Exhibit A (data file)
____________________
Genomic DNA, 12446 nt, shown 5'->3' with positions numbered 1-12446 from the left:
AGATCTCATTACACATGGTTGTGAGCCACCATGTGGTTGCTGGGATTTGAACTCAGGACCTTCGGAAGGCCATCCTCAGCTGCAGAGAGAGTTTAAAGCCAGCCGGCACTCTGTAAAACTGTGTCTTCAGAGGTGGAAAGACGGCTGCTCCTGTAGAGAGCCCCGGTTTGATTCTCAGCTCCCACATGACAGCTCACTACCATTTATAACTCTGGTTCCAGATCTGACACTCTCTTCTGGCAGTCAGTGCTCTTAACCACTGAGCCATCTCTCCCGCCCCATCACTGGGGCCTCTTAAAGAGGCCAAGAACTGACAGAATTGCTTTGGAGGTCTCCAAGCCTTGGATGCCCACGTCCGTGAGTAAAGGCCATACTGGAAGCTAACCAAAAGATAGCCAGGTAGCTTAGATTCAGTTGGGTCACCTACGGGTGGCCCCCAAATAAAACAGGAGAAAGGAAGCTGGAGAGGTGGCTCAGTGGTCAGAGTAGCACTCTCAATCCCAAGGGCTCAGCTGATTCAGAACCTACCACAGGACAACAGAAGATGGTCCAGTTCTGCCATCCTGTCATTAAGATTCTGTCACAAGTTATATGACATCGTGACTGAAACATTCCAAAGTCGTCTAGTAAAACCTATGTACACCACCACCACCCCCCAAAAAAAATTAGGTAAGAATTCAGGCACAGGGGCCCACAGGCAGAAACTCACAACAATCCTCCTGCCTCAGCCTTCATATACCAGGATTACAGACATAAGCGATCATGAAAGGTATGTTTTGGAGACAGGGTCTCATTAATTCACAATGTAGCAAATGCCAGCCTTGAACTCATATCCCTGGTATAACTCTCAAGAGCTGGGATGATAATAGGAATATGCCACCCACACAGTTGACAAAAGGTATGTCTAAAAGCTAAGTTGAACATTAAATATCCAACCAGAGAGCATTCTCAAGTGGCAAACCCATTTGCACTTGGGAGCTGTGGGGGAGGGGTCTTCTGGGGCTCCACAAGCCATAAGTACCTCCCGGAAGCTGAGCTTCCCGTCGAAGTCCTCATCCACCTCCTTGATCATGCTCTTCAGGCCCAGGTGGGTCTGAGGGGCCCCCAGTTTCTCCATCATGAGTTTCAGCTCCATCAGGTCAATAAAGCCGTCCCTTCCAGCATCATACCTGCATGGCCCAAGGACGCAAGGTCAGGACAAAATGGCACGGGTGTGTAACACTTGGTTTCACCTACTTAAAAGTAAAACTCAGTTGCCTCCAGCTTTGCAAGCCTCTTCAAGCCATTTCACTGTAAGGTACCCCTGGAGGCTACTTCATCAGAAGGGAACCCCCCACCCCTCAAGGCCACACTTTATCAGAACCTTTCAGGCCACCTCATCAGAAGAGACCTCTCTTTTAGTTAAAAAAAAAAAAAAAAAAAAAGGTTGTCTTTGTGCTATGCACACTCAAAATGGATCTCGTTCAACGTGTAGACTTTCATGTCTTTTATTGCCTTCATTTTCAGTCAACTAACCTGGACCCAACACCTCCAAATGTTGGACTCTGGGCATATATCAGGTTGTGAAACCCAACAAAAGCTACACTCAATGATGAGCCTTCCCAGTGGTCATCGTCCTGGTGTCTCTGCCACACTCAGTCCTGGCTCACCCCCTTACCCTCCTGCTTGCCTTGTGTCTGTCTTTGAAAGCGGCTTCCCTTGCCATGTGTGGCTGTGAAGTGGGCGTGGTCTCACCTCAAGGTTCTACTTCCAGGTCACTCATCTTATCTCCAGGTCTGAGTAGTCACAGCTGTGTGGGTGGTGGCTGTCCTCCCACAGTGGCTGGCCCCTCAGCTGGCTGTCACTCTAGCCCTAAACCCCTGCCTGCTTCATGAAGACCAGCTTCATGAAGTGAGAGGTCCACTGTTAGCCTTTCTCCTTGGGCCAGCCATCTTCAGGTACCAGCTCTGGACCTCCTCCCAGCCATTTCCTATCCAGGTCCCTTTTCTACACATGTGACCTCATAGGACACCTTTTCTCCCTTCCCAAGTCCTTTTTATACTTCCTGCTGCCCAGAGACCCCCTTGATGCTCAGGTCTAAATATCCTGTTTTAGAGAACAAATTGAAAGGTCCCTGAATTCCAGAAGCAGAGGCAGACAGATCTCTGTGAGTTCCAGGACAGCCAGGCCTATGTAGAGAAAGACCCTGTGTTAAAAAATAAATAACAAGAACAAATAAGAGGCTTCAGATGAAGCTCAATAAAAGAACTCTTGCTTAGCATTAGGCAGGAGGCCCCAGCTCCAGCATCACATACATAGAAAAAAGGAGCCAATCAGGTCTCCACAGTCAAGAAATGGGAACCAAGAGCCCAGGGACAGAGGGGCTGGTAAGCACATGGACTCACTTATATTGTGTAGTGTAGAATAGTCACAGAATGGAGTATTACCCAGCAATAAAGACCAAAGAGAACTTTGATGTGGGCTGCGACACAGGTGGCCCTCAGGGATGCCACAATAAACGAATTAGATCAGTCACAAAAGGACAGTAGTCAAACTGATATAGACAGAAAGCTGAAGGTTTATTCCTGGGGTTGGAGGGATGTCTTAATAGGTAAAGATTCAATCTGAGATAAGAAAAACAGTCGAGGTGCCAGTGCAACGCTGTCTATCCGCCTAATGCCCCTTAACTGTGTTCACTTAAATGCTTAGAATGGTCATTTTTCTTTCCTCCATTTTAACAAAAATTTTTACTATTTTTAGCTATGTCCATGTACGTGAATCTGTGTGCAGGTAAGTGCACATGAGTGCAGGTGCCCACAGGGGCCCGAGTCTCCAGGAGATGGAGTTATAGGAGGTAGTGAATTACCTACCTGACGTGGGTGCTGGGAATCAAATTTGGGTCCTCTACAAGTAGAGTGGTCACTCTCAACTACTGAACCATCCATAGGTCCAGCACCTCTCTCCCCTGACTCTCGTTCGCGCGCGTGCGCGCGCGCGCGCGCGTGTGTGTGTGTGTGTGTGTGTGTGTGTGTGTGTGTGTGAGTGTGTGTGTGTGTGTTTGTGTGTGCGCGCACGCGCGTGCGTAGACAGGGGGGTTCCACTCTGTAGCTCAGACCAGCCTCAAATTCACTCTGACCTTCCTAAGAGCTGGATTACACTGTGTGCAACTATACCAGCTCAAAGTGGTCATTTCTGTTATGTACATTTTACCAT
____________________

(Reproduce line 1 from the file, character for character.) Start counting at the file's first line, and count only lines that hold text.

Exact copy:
Genomic DNA, 12446 nt, shown 5'->3' with positions numbered 1-12446 from the left: